postoperative pain relief (McDonald, Freeland, Thomas & Moore, 2001).
the elderly patient may have greater risks during the perioperative period, the
following are critical: (1) skillful pre-operative assessment and treatment,
(2) skillful anesthesia and surgery, and (3) meticulous and competent
postoperative and postanesthesia management.
age, obesity increases the risk and severity of complications associated with
surgery (National Institutes of Health, 2000). During surgery, fatty tissues
are especially susceptible to infec-tion. Additionally, obesity increases
technical and mechanical problems related to surgery. Therefore, dehiscence
(wound sepa-ration) and wound infections are more common. Moreover, the obese
patient may be more difficult to care for because of the added weight; the
patient tends to breathe poorly when supine, which increases the risk of
hypoventilation and postoperative pul-monary complications. In addition,
abdominal distention, phle-bitis, and cardiovascular, endocrine, hepatic, and
biliary diseases occur more readily in obese patients (Dudek, 2001). It has
been estimated that for each 30 pounds of excess weight, about 25 ad-ditional
miles of blood vessels are needed, and this places in-creased demands on the
considerations for patients with a mental or physical dis-ability include the
need for assistive devices, modifications in pre-operative teaching, additional
assistance with and attention to positioning or transferring, and the effects
of the disability on surgery and anesthesia (Quinn, 1999).
devices include hearing aids, eyeglasses, braces, pros-theses, and other
devices. Individuals who are hearing-impaired may need a translator or some
alternative communication system perioperatively. If they rely on signing or
speech (lip) reading, and if their eyeglasses or contact lenses are removed or
if health care staff wear surgical masks, these patients will need an
alternative method of communication. These needs must be identified as a factor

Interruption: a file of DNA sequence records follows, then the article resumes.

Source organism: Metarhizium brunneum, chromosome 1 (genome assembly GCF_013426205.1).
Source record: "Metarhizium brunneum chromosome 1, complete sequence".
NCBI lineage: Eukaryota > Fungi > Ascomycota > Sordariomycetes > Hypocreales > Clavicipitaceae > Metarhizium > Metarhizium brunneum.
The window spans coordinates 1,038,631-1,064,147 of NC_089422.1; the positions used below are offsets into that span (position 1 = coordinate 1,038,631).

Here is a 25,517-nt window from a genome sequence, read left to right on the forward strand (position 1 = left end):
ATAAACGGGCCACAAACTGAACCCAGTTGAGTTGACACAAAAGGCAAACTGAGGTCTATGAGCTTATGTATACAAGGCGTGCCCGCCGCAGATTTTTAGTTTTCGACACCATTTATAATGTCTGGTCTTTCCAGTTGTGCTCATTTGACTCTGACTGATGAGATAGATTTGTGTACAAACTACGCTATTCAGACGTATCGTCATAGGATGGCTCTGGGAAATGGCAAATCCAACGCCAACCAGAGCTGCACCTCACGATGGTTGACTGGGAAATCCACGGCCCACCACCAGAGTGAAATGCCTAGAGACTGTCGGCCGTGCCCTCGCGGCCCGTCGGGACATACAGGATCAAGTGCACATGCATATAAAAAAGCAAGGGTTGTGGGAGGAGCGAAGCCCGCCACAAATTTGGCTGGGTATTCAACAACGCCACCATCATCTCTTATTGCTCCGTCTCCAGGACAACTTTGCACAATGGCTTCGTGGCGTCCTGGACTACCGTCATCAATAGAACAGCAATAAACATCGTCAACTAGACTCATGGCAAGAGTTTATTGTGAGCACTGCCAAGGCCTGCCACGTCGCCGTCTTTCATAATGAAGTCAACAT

in the preoperative evaluation and clearly communicated to personnel. Specific
strategies for accommodating the patient’s needs must be identified ahead of
time. Ensuring the safety of as-sistive devices is important; these devices are
expensive and likely to be lost.
patients are directed to move from the stretcher to the operating room table
and back again. In addition to being unable to see or hear instructions,
patients with a disability may be un-able to move without special devices or a
great deal of assistance. The patient with a disability that affects body
position (eg, cerebral palsy, post-polio syndrome, and other neuromuscular
disorders) may need special positioning during surgery to prevent pain and
injury. Moreover, these patients may be unable to sense whether their
extremities are positioned incorrectly.
with respiratory problems related to a disability (eg, multiple sclerosis,
muscular dystrophy) may experience difficul-ties unless the problems are made
known to the anesthesiologist or anesthetist and adjustments are made. These
factors need to be clearly identified in the preoperative period and
communicated to the appropriate personnel.
Emergency surgeries are unplanned
and occur with little time for preparation (Meeker & Rothrock, 1999). The
unpredictable na-ture of trauma and emergency surgery poses unique challenges
to the nurse throughout the perioperative period.
of the previously discussed factors that affect patients preparing to undergo
surgery apply to these patients, usually in a very condensed time frame. The preoperative
assessment may ac-tually coincide with resuscitation efforts in the emergency
depart-ment (Meeker & Rothrock, 1999). For the unconscious patient,
informed consent and essential information, such as pertinent past medical
history and allergies, need to be obtained from a fam-ily member, if one is
available. A quick visual survey of the patient is essential to identify all
sites of injury when the emergency surgery is due to trauma.
The psychological status of the
patient undergoing emergency surgery should be assessed quickly if the patient
is awake (Meeker & Rothrock, 1999). The patient may have undergone a very
frightening experience and may need extra support and explana-tion
of the surgery.